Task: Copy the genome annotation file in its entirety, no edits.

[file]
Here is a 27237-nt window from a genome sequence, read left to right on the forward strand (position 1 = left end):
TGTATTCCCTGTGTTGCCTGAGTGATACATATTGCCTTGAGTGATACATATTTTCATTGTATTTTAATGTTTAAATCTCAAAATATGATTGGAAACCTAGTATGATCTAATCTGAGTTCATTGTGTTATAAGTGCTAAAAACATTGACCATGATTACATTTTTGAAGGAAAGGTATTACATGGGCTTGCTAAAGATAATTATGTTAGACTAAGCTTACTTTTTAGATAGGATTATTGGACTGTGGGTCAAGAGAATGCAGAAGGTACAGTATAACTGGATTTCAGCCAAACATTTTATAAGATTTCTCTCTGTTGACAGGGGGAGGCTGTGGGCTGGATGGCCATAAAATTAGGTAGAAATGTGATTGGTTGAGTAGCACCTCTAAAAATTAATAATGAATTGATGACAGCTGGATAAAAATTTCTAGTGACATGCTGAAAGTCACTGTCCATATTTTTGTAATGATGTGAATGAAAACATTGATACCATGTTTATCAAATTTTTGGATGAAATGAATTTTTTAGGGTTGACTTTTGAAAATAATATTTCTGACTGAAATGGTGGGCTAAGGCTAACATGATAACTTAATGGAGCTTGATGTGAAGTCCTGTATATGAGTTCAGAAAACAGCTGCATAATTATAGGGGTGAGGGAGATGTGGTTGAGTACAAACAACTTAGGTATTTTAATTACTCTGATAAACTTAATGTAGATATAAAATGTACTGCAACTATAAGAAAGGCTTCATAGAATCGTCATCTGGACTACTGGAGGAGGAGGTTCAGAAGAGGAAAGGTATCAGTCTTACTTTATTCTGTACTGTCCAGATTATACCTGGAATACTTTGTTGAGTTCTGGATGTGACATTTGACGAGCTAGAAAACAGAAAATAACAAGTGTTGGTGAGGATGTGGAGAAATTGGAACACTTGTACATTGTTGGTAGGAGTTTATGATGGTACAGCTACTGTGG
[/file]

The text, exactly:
Here is a 27237-nt window from a genome sequence, read left to right on the forward strand (position 1 = left end):
TGTATTCCCTGTGTTGCCTGAGTGATACATATTGCCTTGAGTGATACATATTTTCATTGTATTTTAATGTTTAAATCTCAAAATATGATTGGAAACCTAGTATGATCTAATCTGAGTTCATTGTGTTATAAGTGCTAAAAACATTGACCATGATTACATTTTTGAAGGAAAGGTATTACATGGGCTTGCTAAAGATAATTATGTTAGACTAAGCTTACTTTTTAGATAGGATTATTGGACTGTGGGTCAAGAGAATGCAGAAGGTACAGTATAACTGGATTTCAGCCAAACATTTTATAAGATTTCTCTCTGTTGACAGGGGGAGGCTGTGGGCTGGATGGCCATAAAATTAGGTAGAAATGTGATTGGTTGAGTAGCACCTCTAAAAATTAATAATGAATTGATGACAGCTGGATAAAAATTTCTAGTGACATGCTGAAAGTCACTGTCCATATTTTTGTAATGATGTGAATGAAAACATTGATACCATGTTTATCAAATTTTTGGATGAAATGAATTTTTTAGGGTTGACTTTTGAAAATAATATTTCTGACTGAAATGGTGGGCTAAGGCTAACATGATAACTTAATGGAGCTTGATGTGAAGTCCTGTATATGAGTTCAGAAAACAGCTGCATAATTATAGGGGTGAGGGAGATGTGGTTGAGTACAAACAACTTAGGTATTTTAATTACTCTGATAAACTTAATGTAGATATAAAATGTACTGCAACTATAAGAAAGGCTTCATAGAATCGTCATCTGGACTACTGGAGGAGGAGGTTCAGAAGAGGAAAGGTATCAGTCTTACTTTATTCTGTACTGTCCAGATTATACCTGGAATACTTTGTTGAGTTCTGGATGTGACATTTGACGAGCTAGAAAACAGAAAATAACAAGTGTTGGTGAGGATGTGGAGAAATTGGAACACTTGTACATTGTTGGTAGGAGTTTATGATGGTACAGCTACTGTGG